Wednesday, June 10, 2009

Running Technology

When I first got into running, all I thought I needed was a pair of running shoes.  That was NOT the case.  First came the running shirts, then the shorts, then I had to have some long spandex because of FPS (frozen penis syndrome.  OUCH).  

Now, I'll be the first to admit, I'm a nerd.  My ex-girlfriend gave me a Nike + for Christmas a 1.5 years ago (which is odd, because she is Jewish.  I don't get the whole Jewish giving gifts on Christmas thing.  But, then again, I gave her a gift on Christmas.  Sooooooo complicated.).  I loved the Nike+.  Lance Armstrong told me every time that I went longer than my previous long run.  'Congratulations, you have completed the longest run of your training!'

So that was good, but then I realized that GPS was the way to go.  4 years ago, my parents gave me a timex GPS watch, but I had to wear the receiver on my arm that would send signals to my watch.  I ran with it on one of my half marathons, in which it was off by more than 5%, and it also took more than two minutes to lock onto the satellites.  The Nike+ was more accurate, but seemed to be a little off when I mapped it on  At the time the timex was an expensive watch, so I felt very bad when I replaced it with the Garmin 305.

I did tons of research before I bought the 305.  The 405 had been out for a couple of months, but most of the hardcore runners believed the 305 was superior, except for the looks of it.  (The 405 actually looks like a watch, but has less front area than the 305).  

I bought the 305 for $160, which is STILL a good price (go buy one...AMY).  So for the past 6 months I haven't gone running without it.  Amy loved that I had it because she would know exactly how far we ran (she had Nike+, but it was, as we found out, a little off).  I LOVED it.  I could import my run into runningahead and think nothing of it.  It knew my route, my elevation, everything.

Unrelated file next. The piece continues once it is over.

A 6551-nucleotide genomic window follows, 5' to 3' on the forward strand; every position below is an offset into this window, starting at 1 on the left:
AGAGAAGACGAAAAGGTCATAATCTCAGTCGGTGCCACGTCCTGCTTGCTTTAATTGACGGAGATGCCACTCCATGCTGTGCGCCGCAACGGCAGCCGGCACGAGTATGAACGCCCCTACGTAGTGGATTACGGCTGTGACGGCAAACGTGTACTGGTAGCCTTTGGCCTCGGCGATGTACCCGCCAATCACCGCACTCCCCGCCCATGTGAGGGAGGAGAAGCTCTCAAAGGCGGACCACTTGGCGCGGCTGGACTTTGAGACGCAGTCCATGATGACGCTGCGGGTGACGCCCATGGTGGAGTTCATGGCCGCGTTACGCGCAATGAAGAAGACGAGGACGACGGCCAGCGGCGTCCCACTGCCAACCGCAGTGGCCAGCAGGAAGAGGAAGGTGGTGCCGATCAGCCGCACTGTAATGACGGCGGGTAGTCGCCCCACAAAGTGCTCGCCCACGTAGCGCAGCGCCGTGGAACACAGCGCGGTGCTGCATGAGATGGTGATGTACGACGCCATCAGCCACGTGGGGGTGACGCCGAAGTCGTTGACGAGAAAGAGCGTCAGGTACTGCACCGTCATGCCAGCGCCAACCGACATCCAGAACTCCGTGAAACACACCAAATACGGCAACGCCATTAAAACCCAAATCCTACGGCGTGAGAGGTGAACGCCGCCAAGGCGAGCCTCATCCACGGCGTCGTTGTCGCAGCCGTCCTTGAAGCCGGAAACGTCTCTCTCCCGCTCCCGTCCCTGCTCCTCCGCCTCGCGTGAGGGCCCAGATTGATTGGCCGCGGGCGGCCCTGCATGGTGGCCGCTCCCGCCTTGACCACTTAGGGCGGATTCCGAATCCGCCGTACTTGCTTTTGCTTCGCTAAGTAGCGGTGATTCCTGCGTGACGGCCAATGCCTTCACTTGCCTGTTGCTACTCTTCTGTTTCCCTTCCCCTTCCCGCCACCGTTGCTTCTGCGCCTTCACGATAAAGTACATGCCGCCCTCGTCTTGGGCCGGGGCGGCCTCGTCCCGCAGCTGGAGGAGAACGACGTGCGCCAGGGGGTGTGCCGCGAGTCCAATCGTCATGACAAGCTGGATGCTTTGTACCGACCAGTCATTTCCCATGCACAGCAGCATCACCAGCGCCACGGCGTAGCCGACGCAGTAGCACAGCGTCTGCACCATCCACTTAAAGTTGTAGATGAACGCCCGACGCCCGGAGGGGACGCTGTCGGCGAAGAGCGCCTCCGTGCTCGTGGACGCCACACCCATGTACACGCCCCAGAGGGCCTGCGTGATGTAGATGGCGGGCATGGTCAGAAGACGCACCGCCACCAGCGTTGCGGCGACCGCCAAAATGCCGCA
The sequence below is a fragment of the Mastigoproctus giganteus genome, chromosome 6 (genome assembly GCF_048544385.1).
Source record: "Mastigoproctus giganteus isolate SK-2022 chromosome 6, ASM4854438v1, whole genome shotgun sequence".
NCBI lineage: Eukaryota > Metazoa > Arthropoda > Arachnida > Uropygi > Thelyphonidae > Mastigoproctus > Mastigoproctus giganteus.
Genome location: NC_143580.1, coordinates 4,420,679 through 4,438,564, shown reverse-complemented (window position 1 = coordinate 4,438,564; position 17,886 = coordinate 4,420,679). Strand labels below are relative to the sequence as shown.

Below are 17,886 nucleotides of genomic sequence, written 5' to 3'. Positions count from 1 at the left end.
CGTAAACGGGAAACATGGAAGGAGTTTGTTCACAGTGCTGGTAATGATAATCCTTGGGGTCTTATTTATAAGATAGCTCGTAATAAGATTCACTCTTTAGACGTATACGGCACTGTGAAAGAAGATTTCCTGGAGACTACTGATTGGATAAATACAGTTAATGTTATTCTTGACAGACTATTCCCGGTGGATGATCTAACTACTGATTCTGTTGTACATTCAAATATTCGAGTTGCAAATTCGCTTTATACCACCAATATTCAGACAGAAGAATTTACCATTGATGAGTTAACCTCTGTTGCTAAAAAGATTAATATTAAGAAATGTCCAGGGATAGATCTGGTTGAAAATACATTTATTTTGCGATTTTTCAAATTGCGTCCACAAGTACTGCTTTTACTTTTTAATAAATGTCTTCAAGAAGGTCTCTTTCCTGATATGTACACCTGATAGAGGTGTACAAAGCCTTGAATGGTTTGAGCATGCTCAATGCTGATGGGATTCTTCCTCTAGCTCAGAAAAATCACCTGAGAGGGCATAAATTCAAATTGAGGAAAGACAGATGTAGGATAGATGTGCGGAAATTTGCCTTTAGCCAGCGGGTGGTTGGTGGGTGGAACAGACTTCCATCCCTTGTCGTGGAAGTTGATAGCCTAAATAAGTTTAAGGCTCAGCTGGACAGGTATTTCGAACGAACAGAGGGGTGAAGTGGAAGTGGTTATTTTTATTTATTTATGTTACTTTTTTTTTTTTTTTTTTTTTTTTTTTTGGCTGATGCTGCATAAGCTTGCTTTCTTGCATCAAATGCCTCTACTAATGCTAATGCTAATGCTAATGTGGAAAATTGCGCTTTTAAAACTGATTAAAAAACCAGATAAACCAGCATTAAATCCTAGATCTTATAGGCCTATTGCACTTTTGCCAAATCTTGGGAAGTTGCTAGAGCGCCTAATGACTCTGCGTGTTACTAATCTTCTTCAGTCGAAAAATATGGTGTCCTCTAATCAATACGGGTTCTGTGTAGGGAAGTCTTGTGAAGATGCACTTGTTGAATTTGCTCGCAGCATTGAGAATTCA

Fast forward to last Saturday.  I hoped to run 13 miles in the city of Great Falls.  It has  a route along the river that is meant for only runners and bikers.  I try to run it twice a week.  It has very little elevation change and a great view of two dams.  (We are THE great falls of the Missouri river, look it up)  This run is 30 minutes driving time from my house.  I was out the door and halfway to town when I realized I didn't have my watch.  Would it have been that bad if I didn't have it?  No.  Who cares if I didn't have it?  I could have known my total time and distance (the course has mile markers), but I NEEDED to know my splits.  So I turned around and got my watch.  My dad shook his head as I explained I wasted a gallon of gas to get my watch.

I started the run in rain and 40 degree temperatures (June in Montana is CRAZY).  I had to wear my winter running shell, which meant I covered my hands.  That's right, I ran without looking at my watch the entire time!!!!!  I didn't look at it at all.  I ran based on effort.  I also had to run in efforts to get back to the truck in time to circumvent the entire FPS syndrome, as I had  a mild case, even in June.  I ran 13 miles in 1:46, which was the same as I raced the half the week before.  How did that happen?  I wasn't that tired.  I ran this WAY too fast, yet didn't look at the watch.  But you know what?  I'm glad I didn't look at it.  It was very freeing!  The next day I ran 17 and didn't look either.  Even as a nerd that likes numbers, it was refreshing.  I'm sure I can't do it much more, but my next marathon (August 1st) I'm gonna try not to look at my GPS.

Technology may rule, but it may not help.

1 comment:

Amy said...

Bah! Technology? Who needs it?